20 Tid-Bits From Turks and Caicos
Updated: Nov 9, 2018
Hello! As you’re reading this I’m locked in a room with my math team (metaphorically locked, of course) for 14 hours working away at our Moody’s Mega Math Challenge problem. I’m excited and a bit nervous, but we’ve been preparing for this for months and I think we’re ready.
This week my most recent post for Dr. Jane Goodall’s blog was published. It’s called “Do You Want to Be A Farmer When You Grow Up?” and you can give it a read here. I’m pretty proud of it!
I flew in from our vacation in Turks and Caicos last night, and I’d like to share with you 20 intriguing and humorous things I learned:
Mom and I went to Mass Sunday morning at the only Catholic church on the Island, and we learned very quickly that they love their music. The more festive the better… Steel drums at Mass, anyone?
I must have heard “It’s all good” about ten billion times. I’m going to convince myself that it was relaxing.
They definitely take care of the environment. So much so, that a Russian cargo ship was planning on coming to unload on Providenciales and got stuck in the sand off shore. Bringing the ship in would require dredging and harming the ecosystem, and thus they refused it and the massive ship has been stuck in the muck for 9 years now.
It’s totally normal to be swimming alongside a stingray, dolphin, turtle… or a humpback whale.
Oh yeah, and iguanas too! Here’s me with my new BFF iguana on Iguana Island (Little Water Key). I named him Benedict.
The water is so turquoise that I literally could not mix the colors with the watercolor palette I was toting along with my sketchbook.
There’s people! Walking, talking, sitting on benches, actually being social…
They drive really fast and on the wrong side of the road.
Speed limits… what are those??
Speaking of driving, I didn’t know that we were on the highway until I read a sign. Their highway = American road.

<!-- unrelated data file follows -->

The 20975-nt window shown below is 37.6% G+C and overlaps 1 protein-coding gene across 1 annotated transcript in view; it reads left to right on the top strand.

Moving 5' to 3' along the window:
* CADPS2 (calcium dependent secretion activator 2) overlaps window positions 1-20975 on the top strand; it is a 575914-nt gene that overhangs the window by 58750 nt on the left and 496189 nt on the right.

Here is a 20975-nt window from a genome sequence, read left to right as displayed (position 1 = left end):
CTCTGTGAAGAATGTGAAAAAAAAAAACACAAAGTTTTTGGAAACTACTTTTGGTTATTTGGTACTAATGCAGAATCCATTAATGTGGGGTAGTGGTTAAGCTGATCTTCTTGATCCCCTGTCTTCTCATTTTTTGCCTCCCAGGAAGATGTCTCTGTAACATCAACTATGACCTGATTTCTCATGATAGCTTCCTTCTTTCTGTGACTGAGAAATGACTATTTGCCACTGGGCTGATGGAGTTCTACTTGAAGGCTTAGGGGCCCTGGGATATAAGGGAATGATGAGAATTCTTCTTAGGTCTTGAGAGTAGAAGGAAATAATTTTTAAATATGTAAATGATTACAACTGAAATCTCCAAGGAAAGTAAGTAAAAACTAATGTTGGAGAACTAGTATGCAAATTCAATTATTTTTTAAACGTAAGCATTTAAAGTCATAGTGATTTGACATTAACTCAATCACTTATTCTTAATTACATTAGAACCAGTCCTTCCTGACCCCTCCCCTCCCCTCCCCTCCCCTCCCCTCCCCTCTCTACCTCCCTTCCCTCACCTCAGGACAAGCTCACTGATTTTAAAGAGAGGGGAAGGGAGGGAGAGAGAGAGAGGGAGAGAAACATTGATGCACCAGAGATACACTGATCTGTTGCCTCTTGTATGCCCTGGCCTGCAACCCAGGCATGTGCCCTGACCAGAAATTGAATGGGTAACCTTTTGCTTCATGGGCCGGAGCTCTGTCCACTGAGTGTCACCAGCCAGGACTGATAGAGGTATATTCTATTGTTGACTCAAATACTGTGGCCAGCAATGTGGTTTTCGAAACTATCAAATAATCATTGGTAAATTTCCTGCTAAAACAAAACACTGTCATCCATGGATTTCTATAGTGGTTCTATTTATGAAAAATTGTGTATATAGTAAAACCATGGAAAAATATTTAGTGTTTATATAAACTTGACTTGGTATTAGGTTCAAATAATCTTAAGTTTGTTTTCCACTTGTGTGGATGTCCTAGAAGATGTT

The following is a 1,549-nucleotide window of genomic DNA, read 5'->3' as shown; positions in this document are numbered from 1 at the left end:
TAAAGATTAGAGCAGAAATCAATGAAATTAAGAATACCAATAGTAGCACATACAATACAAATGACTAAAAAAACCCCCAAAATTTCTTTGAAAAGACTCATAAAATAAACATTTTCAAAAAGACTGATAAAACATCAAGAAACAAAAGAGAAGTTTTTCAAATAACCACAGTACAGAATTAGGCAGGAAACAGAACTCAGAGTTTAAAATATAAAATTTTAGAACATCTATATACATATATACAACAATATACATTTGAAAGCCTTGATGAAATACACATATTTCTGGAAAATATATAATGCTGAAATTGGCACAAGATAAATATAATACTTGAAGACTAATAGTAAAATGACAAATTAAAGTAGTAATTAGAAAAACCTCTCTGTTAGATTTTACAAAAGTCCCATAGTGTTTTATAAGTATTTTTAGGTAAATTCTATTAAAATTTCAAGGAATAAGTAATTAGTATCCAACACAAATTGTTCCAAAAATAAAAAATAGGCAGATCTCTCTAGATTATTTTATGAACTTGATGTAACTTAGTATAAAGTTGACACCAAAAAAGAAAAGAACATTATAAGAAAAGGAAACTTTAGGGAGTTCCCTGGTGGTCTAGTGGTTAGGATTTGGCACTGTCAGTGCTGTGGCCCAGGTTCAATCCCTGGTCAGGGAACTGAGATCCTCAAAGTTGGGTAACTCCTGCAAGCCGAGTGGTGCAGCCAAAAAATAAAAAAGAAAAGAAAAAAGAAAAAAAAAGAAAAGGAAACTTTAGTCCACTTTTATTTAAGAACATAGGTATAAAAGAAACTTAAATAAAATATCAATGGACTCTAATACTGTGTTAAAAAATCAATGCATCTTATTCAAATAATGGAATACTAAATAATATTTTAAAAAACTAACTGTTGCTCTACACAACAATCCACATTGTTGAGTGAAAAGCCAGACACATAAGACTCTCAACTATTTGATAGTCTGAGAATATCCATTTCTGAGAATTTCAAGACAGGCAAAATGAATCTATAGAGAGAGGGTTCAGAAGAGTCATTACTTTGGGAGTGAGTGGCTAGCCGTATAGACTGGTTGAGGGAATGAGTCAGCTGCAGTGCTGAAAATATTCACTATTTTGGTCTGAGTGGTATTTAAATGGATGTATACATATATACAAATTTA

They take responsibility for their mistakes, even so much that it might be awkward for us because we’re unfortunately not used to that!
Everyone was kind, humble, relaxed, and a tad bit quirky. It’s all fun.
It’s totally normal to have stray dogs and cats roaming around. They call the stray dogs “potcakes” and bring home kitchen scraps to feed the neighborhood potcakes that act as guard dogs for their yards.
We visited a potcake shelter, and the dogs are so cute!
There is no native language being spoken. Everyone from the island grew up speaking English, and if you ask them what their native language is it gets real awkward real fast.
That being said, there is a mix of French, Spanish, and Creole spoken in addition to English based on which countries have colonized the islands and its proximity to Hispanic countries and Haiti.
Conch is pretty much a staple. There’s about a hundred ways to prepare it. On our snorkeling cruise, they even harvested the conch (AKA your lunch) right in front of you… which sent the vegetarian running in the opposite direction down the beach.
There’s a tad bit too much bottled water for the environmentalist in me, but I suppose that’s a bit better than drinking water with sulfur in it.
They have the third largest reef system in the world. The barrier reef protects the islands from being eroded away.
It’s super awesome! I didn’t want to come home! When I’m sitting in AP Chem next week, I’ll be wishing that I was still frolicking on a paddle board in the clear blue water.
Four days of school and then I’m off to NCWIT National Award Ceremony in Charlotte! Can’t wait! Thank you to everyone who continues to support me.